man-of-war The man-of-war (also man-o'-war, or simply man) was a Royal Navy expression for a powerful warship or frigate from the 16th to the 19th century. Although the term never acquired a specific meaning, it was usually reserved for a ship armed wi ...
and was boarded by some of its crew. They seized one of the ''Sterling's'' best crew members and impressed him into the
British Royal Navy The Royal Navy (RN) is the United Kingdom's naval warfare force. Although warships were used by Kingdom of England, English and Kingdom of Scotland, Scottish kings from the early medieval period, the first major maritime engagements were foug ...
. Cooper thus first encountered the power of his country's former colonial master, which led to a lifelong commitment to helping create an American art independent culturally as well as politically from the former mother country. Their next voyage took them to the Mediterranean along the coast of Spain, including Águilas and
Cabo de Gata Cabo de Gata is a cape A cape is a clothing accessory or a sleeveless outer garment which drapes the wearer's back, arms, and chest, and connects at the neck. History Capes were common in medieval Europe, especially when combined with a H ...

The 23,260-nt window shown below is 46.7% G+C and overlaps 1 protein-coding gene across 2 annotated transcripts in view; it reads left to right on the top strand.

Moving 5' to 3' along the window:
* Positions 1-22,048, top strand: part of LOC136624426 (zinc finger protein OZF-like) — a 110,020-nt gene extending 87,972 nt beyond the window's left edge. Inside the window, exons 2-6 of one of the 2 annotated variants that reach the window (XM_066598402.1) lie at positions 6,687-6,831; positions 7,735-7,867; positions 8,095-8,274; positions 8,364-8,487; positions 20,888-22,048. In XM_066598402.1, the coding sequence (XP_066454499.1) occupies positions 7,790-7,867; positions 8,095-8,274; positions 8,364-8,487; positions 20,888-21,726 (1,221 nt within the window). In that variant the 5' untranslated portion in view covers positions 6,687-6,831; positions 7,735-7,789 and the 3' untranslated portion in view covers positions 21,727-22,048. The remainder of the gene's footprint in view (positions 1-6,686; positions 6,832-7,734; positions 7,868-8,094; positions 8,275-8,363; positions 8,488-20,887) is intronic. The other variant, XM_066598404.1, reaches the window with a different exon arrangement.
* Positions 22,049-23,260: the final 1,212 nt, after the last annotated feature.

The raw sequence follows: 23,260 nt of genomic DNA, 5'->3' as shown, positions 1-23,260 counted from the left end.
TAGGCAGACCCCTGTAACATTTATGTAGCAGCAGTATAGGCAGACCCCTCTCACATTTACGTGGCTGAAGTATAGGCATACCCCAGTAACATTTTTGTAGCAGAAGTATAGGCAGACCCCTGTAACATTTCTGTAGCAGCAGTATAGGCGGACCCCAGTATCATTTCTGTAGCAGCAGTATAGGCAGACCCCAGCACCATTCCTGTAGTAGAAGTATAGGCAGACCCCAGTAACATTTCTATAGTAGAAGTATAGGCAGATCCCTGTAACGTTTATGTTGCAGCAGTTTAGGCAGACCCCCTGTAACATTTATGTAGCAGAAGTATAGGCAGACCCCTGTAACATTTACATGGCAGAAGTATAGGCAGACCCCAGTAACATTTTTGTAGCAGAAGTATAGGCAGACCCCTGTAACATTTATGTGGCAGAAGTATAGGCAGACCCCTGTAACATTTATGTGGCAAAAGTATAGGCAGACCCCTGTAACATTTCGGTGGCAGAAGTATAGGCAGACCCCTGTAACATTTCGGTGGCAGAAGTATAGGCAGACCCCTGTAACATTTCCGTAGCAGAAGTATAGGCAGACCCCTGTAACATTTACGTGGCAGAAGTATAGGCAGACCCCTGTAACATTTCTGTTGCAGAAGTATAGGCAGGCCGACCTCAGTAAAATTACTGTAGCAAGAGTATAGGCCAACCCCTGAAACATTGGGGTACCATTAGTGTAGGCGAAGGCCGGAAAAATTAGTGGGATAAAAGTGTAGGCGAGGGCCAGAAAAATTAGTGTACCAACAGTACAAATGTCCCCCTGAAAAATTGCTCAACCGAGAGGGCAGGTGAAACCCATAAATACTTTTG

, where they picked up cargo to be taken to London and unloaded. Their stay in Spain lasted several weeks and impressed the young sailor, the accounts of which Cooper later referred to in his ''Mercedes of Castile'', a novel about Columbus. After serving aboard the ''Sterling'' for 11 months, he joined the
United States Navy The United States Navy (USN) is the maritime military branch, service branch of the United States Armed Forces and one of the eight uniformed services of the United States. It is the largest and most powerful navy in the world, with the es ...
on January 1, 1808, when he received his commission as a
midshipman A midshipman is an officer of the lowest Military rank#Subordinate/student officer, rank, in the Royal Navy, United States Navy, and many Commonwealth of Nations, Commonwealth navies. Commonwealth countries which use the rank include Royal Can ...
. Cooper had conducted himself well as a sailor, and his father, a former U.S. Congressman, easily secured a commission for him through his long-standing connections with politicians and naval officials. Phillips, 1913, p. 53 The warrant for Cooper's commission as midshipman was signed by President Jefferson and mailed by Naval Secretary Robert Smith, reaching Cooper on February 19. On February 24, he received orders to report to the naval commander at New York City. Joining the United States Navy fulfilled an aspiration he had had since his youth. Cooper's first naval assignment came on March 21, 1808, aboard the , an 82-foot bomb ketch that carried twelve